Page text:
The mist thickened, so much that Drake lost sight of the convoy in the early hours of the morning. By evening, it was keeping position 6 cables (about .6 nautical mile) ahead of Northland. (1) The fog would continue, and the sea grew rougher.
The Cameronia had a real good pitch, wrote Archie Wills. It was a funny deck we put our feet on. First up then down. When you advanced a foot you stubbed your toe, then when you put forward the other there was no deck and a vacuum was created in your mid-section, similar to the sensation experienced in the drop of a fast elevator. Of course too much of this was detrimental to weak stomachs and there was no place like the brink of the deck. (2)
The inevitable consequence ensued: “During the day the boys went down one by one. The greatest tradition of the British Empire was broken many times: ‘What we have we’ll hold.'” (3)
His summary? “Nobody cared whether a German sub caught us or not. Existence is merely an agony.” (4)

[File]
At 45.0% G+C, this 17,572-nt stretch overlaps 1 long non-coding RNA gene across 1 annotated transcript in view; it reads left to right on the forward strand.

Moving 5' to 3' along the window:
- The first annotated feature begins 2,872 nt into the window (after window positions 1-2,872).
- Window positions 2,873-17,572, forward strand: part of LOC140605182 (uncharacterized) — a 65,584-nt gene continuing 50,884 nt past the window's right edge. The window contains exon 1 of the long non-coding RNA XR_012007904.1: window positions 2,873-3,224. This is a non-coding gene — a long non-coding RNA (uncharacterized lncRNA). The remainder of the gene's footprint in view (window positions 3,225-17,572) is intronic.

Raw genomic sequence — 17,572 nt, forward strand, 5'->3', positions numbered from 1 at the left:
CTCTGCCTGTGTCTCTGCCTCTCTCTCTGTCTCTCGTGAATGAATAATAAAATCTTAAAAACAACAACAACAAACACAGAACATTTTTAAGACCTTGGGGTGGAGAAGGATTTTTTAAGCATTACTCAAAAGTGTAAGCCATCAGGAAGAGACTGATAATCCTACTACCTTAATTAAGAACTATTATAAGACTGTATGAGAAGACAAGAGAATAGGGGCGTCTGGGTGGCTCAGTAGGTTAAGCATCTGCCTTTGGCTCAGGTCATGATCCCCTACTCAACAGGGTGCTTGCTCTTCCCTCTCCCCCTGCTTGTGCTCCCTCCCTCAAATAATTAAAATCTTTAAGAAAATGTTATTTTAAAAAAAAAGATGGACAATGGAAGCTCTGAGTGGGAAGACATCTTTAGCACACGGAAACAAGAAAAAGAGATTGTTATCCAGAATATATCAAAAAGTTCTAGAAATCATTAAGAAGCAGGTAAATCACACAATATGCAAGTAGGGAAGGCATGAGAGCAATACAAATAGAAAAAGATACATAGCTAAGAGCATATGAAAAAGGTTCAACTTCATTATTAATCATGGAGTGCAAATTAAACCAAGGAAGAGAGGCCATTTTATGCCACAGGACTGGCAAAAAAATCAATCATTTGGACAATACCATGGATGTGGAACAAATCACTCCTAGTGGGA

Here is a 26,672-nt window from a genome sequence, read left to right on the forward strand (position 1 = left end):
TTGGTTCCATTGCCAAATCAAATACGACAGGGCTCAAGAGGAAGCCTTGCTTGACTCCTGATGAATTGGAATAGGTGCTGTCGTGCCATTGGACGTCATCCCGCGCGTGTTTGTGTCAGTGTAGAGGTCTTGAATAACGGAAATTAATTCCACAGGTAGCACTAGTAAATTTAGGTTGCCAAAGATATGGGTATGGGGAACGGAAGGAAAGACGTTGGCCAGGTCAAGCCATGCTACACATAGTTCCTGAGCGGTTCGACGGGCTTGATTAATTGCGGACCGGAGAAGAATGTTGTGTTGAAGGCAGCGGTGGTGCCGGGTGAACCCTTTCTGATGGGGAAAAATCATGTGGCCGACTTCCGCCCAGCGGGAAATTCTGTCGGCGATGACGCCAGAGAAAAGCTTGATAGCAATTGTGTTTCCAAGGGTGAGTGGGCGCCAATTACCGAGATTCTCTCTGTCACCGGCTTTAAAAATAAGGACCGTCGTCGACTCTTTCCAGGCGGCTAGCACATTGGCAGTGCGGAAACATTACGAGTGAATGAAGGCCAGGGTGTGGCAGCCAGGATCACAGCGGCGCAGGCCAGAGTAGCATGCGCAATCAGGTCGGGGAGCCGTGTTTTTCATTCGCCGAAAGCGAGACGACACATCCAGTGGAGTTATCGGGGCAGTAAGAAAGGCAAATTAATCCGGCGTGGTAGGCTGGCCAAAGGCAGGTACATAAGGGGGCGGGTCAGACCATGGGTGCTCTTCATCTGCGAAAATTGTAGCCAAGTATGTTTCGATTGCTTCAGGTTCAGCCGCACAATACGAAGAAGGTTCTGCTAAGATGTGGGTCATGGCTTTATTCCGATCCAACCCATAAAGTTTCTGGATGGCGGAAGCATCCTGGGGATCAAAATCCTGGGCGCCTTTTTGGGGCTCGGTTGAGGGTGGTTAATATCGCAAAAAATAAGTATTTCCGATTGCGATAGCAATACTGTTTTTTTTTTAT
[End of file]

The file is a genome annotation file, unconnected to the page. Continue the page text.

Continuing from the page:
Ives’ memoir is more laconic: “Fog horns. Sick.” He adds that while he spent most of his time lying about the decks, those who were not sick went through boat drill and physical training exercises. (5)
These sailors are playing leapfrog, that “standard pass time” of travelling troops.
(1) HMS Drake, Logbook, September 15, 1916
(2) Wills, Archie. Diary. 3: 22. September 15, 1916. Archie Wills Fonds, University of Victoria Archives. Copyright 2007, University of Victoria.
(3) Wills. Diary. 3: 23
(4) Wills. Diary.3: 24
(5) Ives, Raymond Ellsworth. Memoir (manuscript). Available from the Canadian Letters and Images Project.
The photograph is from Percy’s small album.
Copyright 2016. See “More about this project.”